This is triumphant for CTV, who has oft-struggled to keep their sagging broadband audience at bay after a disappointing lack of continued support beyond certain series, as they can lay claim to the only major Canadian network offering multiple high-tier series in a legal and well-supported platform (All of BellGlobeMedia’s online presences have integrated a new online streaming system far superior to their old one).

This could also be triumphant for people in Canada who have seen “This Video is Not Available in your region” one too many times – with all of the major American streaming sites, whether CBS’ Innertube or ABC.com’s episode viewer, locked out to eyes North of the border due to CRTC regulations, this could be the Great White Hope: a light at the end of the tunnel for an emergence of a broad and all-encompassing broadband presence.

Unfortunately, that just isn’t going to work.

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Sound Off! Week – Hey! Nielsen – A Land of Confusion

Sound Off! on Hey! Nielsen

A Land of Confusion

Yesterday, in discussing the problem of points of origin, it was inevitable that we’d leak into today’s issue. The established knowledge of other sites is a barrier of entry, but it is only one cause of the confusion that many fans delved further into within the comments section yesterday. Hey! Nielsen’s general design is, in itself, confusing even without any pre-existing views on what social networking represents.

WelcometoCO, a Jericho fan, found that “the Comment, Reaction, and Opinion options sound and seem like one and the same to me, and it took a long while before I could find any explanation that attempted to differentiate them. For that reason, I had already “klutzed” my way through the site and probably violated the intent for each of the options offered — becoming one of those dreaded Jericho ‘spammers’ who were so roundly criticized.”

What I want to do, based on this comment, is actually look at the intention behind the Opinion, Reaction and Comment options to attempt to figure out why they’re there, what they should be used for, and how they are confusing even once you’re used to the system (I’ll be getting to the spamming tomorrow).

Opinions

Opinions are something I equate to a message board post, but they’re also an unfortunately blank template. The purpose of an opinion is simple: expressing one’s opinion. And while I know that it is taboo to tell people what to say, I am personally open to a bit more guidance as to what makes a good or bad opinion.

Opinions have ranged from detailed analyses of new series or premiere episodes to simple statements of like or dislike without any further analysis. Are these examples of good or bad opinions? We don’t really know.

“The main detractor, as many have already said, is a lack of topic direction,” fan BlackLid noted in yesterday’s comments section. “Regardless of the site, what all social networking areas have in common is a category and then a subject to which other users can respond. There are clearly acceptable categories and clearly unacceptable ones.”

This seems like a great way to further provide a framework to opinions: opinions about the cast could be separated from general opinions, for example. It doesn’t fix every problem, but it might provide more thought being put into each individual opinion: as BlackLid pointed out, a series of dropboxes would help in streamlining this process.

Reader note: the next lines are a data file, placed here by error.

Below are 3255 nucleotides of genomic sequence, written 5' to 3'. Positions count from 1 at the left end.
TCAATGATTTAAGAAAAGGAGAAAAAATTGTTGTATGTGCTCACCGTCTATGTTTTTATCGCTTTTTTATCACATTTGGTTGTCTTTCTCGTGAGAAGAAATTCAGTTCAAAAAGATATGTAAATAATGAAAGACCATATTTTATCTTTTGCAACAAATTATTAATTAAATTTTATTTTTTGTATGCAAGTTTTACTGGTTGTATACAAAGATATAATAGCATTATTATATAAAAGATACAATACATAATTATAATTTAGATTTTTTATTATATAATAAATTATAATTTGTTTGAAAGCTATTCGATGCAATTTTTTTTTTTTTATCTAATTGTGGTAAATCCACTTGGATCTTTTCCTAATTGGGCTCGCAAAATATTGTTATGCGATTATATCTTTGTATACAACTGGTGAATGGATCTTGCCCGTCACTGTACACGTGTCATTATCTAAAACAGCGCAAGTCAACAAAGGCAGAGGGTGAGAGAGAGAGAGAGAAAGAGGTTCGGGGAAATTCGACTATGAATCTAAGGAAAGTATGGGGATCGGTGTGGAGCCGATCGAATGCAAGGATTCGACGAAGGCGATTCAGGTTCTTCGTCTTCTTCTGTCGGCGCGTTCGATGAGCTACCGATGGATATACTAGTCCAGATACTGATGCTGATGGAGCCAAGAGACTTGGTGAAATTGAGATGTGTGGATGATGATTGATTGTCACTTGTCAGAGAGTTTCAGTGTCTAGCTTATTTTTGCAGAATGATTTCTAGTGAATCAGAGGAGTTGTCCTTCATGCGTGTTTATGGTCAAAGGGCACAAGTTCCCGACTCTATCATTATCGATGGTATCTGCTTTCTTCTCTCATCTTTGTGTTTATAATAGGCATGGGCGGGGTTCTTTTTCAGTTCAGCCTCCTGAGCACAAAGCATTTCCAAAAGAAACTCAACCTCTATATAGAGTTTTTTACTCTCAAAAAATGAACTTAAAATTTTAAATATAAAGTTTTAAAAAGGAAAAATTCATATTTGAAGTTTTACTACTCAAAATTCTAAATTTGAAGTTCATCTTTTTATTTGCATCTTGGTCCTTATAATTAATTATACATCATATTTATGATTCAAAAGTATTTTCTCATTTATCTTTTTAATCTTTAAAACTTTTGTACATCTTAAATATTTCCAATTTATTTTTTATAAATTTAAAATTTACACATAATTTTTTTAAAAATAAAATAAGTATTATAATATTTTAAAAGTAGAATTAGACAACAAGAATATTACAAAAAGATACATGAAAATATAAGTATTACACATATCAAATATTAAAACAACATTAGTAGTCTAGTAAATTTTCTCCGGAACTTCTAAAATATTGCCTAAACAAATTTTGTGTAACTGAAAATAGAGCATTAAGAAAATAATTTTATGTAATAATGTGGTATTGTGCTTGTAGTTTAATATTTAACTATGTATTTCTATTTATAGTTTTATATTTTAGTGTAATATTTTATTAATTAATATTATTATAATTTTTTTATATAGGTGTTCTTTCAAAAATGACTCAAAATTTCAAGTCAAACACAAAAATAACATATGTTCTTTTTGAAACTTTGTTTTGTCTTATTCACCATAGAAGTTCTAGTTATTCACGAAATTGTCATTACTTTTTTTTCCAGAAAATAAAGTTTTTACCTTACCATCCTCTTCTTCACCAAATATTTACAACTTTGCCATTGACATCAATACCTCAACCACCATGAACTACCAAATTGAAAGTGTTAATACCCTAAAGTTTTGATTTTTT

Reactions

Reactions, meanwhile, are somewhat easier to understand: you agree or disagree with an opinion. However, the problem with Reactions is that I often don’t quite know what I’m reacting to. If someone posts a negative opinion of a series, and I disagree with it, is that registered as a negative reaction to the show or to that opinion? I’m still not entirely sure, but I think it is relevant information that would (for me) clarify the situation.

Comments

I think that, in comments, there lies a great deal of the site’s content potential. In commenting, people are able to enter into a discourse, and there is a sense that each opinion is in fact a discussion, which elevates that discourse to a more interactive level.

But no one is using them: an opinion might have sixty reactions, but only 5 comments. For me, comments are an integral part of people understanding this process: you could make a great opinion, but commenting on others is just as important to the discourse that will follow. If you want to create a social networking community, comments are essential. I think that a larger focus on the importance of this element, even though it is more difficult and time-consuming than a two-click reaction, would help avoid the spamming issue as well (Which, as noted, we’ll get into with greater detail tomorrow).

Conclusion

This is not to say that it is impossible to figure the system out. There exists a certain level of quality in the organization, and it’s certainly possible to have a decent discussion. But, in the interest of more people being involved, it would be great if these three new forms of communication could be both better explained and streamlined to be as representative as possible of their true purpose. There is, in other words, light at the end of the tunnel.

“I was [confused], briefly,” says Supernatural fan Shoi. “I can see where it’s a little difficult to tell how to leave feedback, but I figured out it by going slowly and taking my time. ”

Shoi set a good example, as did several of the other fans who contacted me. However, in a world where many people don’t take their time, I believe we have plenty of suggestions on what Hey! Nielsen could do to improve. For more, continue reading below.